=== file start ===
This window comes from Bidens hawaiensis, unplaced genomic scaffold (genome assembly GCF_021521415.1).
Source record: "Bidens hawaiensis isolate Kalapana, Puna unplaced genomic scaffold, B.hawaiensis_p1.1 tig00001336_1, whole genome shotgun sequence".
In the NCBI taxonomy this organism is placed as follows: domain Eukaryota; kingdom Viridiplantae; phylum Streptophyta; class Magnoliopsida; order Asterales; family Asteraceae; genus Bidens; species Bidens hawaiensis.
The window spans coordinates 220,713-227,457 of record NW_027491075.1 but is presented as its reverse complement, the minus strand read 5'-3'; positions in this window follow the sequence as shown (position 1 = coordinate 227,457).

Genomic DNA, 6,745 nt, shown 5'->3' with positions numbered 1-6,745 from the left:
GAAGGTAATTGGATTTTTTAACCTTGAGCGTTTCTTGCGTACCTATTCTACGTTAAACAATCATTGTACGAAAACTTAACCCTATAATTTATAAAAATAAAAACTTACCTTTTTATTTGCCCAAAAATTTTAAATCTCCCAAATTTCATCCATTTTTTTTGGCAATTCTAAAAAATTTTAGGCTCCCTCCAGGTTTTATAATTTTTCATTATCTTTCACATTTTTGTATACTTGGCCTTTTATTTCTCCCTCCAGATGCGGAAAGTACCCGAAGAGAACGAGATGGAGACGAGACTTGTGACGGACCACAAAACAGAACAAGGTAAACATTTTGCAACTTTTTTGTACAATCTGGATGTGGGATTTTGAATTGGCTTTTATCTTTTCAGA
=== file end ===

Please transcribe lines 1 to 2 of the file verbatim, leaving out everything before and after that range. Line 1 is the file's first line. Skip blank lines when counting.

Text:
This window comes from Bidens hawaiensis, unplaced genomic scaffold (genome assembly GCF_021521415.1).
Source record: "Bidens hawaiensis isolate Kalapana, Puna unplaced genomic scaffold, B.hawaiensis_p1.1 tig00001336_1, whole genome shotgun sequence".